Of course he will be a loss to our game come mid-November and we search for a cheering feint or shimmy in the gloom, but let him go and learn and pick up good habits and come back an even better player, much like Maurice Johnston when the latter went to Nantes in 1987. Because we were unable to keep up with his progress in French football, the transformation in Johnston’s game seemed all the more dramatic when he turned out for Scotland, not least in a terrific win over France at Hampden. A natural goal-grabber, he was suddenly quicker, more dynamic, cleverer. He vowed he would never return to our league but then he couldn’t resist Celtic – and five minutes after that he couldn’t resist Rangers.
Johnston was 24 when he went continental; Gauld is 18. But the imp imperial in United’s midfield has been saying for long enough – not that anything further back than 18 is very long at all – that his ambition was to move abroad. Both Gauld and Sporting Lisbon seem to have chosen well. When Garry O’Connor left Scotland he went for the Lokomotiv Moscow loot. O’Connor won a car for scoring a cup-winning goal but Gaz and flash motors were always a tricky combination. Gauld, compared to O’Connor, seems to have his head screwed on the right way. I’d be shocked to learn he has a tattoo, not counting one of those peelable transfers given away free with Dundee-produced comics.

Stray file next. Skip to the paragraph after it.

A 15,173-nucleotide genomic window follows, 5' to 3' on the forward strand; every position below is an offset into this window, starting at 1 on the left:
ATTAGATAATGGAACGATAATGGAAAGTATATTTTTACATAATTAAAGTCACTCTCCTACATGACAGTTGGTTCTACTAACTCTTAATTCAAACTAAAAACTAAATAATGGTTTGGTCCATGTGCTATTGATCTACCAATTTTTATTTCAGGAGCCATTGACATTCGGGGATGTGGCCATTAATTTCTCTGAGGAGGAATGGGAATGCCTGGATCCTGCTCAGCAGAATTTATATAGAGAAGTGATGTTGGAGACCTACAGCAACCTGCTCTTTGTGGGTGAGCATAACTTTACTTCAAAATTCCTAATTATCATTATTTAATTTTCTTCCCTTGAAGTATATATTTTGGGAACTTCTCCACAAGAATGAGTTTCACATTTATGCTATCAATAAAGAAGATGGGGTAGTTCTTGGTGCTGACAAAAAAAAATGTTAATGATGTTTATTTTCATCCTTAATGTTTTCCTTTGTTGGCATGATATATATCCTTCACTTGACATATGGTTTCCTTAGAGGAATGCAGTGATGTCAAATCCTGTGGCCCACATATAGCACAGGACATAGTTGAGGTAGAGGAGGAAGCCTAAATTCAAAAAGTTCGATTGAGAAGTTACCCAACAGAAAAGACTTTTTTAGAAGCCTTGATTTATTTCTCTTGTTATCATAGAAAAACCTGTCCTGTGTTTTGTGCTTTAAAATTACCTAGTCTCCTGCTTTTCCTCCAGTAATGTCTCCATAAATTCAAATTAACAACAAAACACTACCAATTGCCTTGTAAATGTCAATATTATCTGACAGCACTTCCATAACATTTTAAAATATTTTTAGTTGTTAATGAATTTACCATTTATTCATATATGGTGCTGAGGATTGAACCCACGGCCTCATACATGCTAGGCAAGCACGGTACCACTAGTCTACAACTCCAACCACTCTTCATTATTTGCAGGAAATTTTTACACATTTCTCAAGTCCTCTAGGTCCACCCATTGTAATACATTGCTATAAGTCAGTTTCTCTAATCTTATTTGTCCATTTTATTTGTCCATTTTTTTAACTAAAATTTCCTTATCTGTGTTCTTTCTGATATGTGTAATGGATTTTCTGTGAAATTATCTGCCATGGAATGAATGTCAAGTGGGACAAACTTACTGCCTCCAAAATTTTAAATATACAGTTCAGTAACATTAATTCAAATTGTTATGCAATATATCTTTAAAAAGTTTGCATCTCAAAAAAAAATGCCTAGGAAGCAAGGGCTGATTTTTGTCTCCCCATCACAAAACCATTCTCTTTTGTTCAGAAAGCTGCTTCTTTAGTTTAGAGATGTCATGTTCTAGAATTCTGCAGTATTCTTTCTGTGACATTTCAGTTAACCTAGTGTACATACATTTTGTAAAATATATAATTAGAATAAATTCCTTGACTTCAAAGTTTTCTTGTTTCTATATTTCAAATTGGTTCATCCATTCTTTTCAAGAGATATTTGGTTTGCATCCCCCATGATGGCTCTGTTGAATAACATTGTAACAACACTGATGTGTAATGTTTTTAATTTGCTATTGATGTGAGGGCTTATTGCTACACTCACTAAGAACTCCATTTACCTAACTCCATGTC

Johnston going to France seemed a bold move though we should remember that Ray Stephen (Nancy) and Eric Black (Metz) got there before him. But at other times there has been a frustratingly high number of Scottish footballers who have seemed to like their mammy’s home-made tattie soup too much to try a different country.
The trailblazers were Denis Law and Joe Baker, the latter being technically English but an adopted Scot after his tremendous scoring feats at Hibs. These two had each other at Torino, did everything together including crashing an Alfa Romeo, and for that reason maybe didn’t integrate as well as each would have been required to do, had they tried spaghetti for the first time alone. Their time in Serie A was brief but they returned better strikers for having had to confront catenaccio every week.